Today is the 40th “Earth Day.” Over at the New Yorker, where they are celebrating the 85th anniversary of that excellent magazine, they are running a series of articles taken from those eighty-five years of publication. Today, they feature Rachel Carson. Her book, “Silent Spring”, marked the beginning of public awareness that Mother Earth requires attention. The Environmental Protection Agency has published an official history in which it says that its mere existence is the “extended shadow of Rachel Carson.”

Rachel Carson

The first publication of “Silent Spring” came in the pages of the New Yorker which ran three extended excerpts before it was published in 1962. In the first, Carson detailed what happened at Clear Lake, California. Clear Lake was a popular fishing destination that also constituted perfect habitat for billions of little gnats that annoyed the fishermen. Thinking it would be good to rid the lake of those pests, the authorities decided to spray the lake with DDD, a close cousin of DDT. Three times they sprayed and millions of gnats died.

Unfortunately so did the Western Grebes.

Western Grebe

“The following winter months brought the first intimation that other life was affected; the western grebes on the lake began to die, and soon more than a hundred of them had been reported dead. At Clear Lake, the western grebe is a breeding bird and also a winter visitant, attracted by the abundant fish of the lake. It is a bird of spectacular appearance and beguiling habits, building floating nests in shallow lakes of the western United States and Canada…. Following a third assault on the ever-resilient gnat population, in September, 1957—again in a concentration of one part of DDD to fifty million parts of water—more grebes died . . . .”

By now, we know the rest of the story. As Carson wrote,

“Water, of course, supports long chains of life – from the small-as-dust green cells of the drifting plant plankton, through the minute water fleas, to the fish that strain plankton from the water and are, in turn, eaten by other fish or by birds, mink, raccoons, and man himself, in an endless transfer of materials from life to life. We know that the minerals necessary for all these forms of life are extracted from the water and passed from link to link of the food chains.”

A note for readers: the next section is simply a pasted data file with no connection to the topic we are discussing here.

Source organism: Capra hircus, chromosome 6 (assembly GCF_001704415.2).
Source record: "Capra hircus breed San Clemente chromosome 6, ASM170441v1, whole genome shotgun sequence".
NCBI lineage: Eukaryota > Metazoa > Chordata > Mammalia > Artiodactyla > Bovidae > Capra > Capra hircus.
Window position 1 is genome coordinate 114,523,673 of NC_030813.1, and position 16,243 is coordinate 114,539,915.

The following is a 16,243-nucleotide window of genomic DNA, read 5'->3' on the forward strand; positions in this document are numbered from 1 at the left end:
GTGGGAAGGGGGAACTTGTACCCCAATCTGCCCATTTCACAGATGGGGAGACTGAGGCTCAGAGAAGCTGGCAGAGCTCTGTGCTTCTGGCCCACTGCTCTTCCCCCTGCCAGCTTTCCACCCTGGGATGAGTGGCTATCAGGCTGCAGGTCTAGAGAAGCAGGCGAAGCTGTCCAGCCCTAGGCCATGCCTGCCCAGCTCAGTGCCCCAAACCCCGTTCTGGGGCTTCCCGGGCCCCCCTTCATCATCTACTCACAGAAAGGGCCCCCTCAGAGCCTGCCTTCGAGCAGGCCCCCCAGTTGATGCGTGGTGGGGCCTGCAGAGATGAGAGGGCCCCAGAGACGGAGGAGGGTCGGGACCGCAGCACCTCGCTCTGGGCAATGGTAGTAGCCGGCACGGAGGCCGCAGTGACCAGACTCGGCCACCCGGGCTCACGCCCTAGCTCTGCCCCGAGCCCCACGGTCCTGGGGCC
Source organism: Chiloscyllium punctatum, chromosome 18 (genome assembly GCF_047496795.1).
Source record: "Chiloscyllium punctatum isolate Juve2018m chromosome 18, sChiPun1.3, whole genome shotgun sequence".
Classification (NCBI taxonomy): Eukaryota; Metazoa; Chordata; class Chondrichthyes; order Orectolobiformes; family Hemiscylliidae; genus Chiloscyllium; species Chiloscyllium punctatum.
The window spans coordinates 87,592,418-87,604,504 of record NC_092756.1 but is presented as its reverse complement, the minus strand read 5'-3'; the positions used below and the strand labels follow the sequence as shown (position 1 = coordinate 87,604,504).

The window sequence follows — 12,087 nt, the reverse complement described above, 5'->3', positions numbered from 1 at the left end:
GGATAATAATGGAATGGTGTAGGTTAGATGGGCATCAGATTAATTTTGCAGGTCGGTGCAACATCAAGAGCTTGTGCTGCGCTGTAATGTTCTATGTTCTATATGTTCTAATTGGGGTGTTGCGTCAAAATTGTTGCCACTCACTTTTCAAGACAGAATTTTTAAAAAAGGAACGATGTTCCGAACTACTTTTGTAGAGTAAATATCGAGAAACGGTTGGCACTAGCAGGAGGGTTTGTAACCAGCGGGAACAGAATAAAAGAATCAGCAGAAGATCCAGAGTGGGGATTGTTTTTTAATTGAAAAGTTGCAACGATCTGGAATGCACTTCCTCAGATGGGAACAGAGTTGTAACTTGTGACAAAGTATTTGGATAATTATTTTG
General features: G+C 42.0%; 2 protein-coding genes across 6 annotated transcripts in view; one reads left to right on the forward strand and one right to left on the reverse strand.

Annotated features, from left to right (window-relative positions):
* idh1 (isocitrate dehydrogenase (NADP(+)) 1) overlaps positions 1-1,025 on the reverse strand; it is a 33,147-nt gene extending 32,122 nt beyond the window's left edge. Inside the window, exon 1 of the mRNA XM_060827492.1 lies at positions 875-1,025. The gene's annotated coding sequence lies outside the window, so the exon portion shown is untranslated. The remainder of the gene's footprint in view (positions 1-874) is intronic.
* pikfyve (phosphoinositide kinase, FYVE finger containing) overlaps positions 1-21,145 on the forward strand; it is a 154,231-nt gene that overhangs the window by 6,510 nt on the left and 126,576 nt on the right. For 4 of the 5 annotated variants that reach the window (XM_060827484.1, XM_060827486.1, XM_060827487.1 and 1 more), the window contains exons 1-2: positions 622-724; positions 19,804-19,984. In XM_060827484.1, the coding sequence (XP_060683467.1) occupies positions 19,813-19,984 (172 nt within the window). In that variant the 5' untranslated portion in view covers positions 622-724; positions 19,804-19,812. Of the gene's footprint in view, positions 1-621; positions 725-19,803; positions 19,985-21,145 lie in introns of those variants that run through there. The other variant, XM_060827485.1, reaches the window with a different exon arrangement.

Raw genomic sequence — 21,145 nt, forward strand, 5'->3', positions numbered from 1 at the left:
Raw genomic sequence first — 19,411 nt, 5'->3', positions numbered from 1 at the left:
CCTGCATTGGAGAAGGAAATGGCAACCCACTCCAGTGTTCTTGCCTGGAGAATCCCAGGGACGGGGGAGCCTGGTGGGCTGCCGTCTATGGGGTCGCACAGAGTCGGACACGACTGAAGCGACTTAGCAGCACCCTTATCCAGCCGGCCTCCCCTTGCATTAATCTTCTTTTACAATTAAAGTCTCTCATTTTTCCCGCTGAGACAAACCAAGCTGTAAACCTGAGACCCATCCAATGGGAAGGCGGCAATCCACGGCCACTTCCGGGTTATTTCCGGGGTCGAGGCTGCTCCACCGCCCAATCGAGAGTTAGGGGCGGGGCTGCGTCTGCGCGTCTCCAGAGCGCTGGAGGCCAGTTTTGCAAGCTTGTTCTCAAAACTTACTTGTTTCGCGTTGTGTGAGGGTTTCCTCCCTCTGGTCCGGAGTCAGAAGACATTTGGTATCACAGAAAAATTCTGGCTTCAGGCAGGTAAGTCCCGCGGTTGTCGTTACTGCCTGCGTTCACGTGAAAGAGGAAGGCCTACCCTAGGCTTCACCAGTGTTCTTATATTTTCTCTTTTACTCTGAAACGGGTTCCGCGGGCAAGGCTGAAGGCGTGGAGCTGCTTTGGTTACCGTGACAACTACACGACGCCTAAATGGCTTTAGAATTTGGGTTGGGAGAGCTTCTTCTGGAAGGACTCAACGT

The DDD sprayed to kill the gnats went to the fish where it concentrated and then to the grebes which ate the fish and then died.

All this reminded me of archy the cockroach’s complaint in the poem by Don Marquis called, “Pity the Poor Spider.”

I will admit that some

of the insects do not lead

noble lives but is every

man s hand to be against them

yours for less justice

and more charity

Happy Earth Day.

____________________________

The part of the Carson piece in the New Yorker that you can read without a subscription is here. The entire piece requires a subscription but it’s worth it. Subscribe to the magazine and you get access to the entire eighty-five years of the New Yorker, every article and every cartoon. We read around in back issues the way a dog eats dinner.

What’s more, the New Yorker remains true to its environmental concerns. Elizabeth Kolbert picked up the Carson mantle and carries it forward.

The Western Grebe photo is by Dominic Sherony and graciously made available through creative commons. The photo of Rachel Carson is her USFWS official portrait and is in the public domain.

Cats and Birds

October 6, 2007

Let’s face it: If you love birds and feed them and you love cats and have one, birds are going to die in your yard. You can do things to help, of course. You can put the feeders in one yard and try to keep the cat out of that yard. You can purchase cans of compressed air that hiss when a cat goes by. You can try to keep the cat indoors and you can even go to the extreme of having the cat’s claws removed. However, as you can see from this link even that won’t always work. (Note: The original link to The New Yorker is broken this morning so the link is to a You Tube video which has two cartoons. The cat cartoon, “Dirty Harry” is the second of the cartoon and starts  20 seconds into the video.)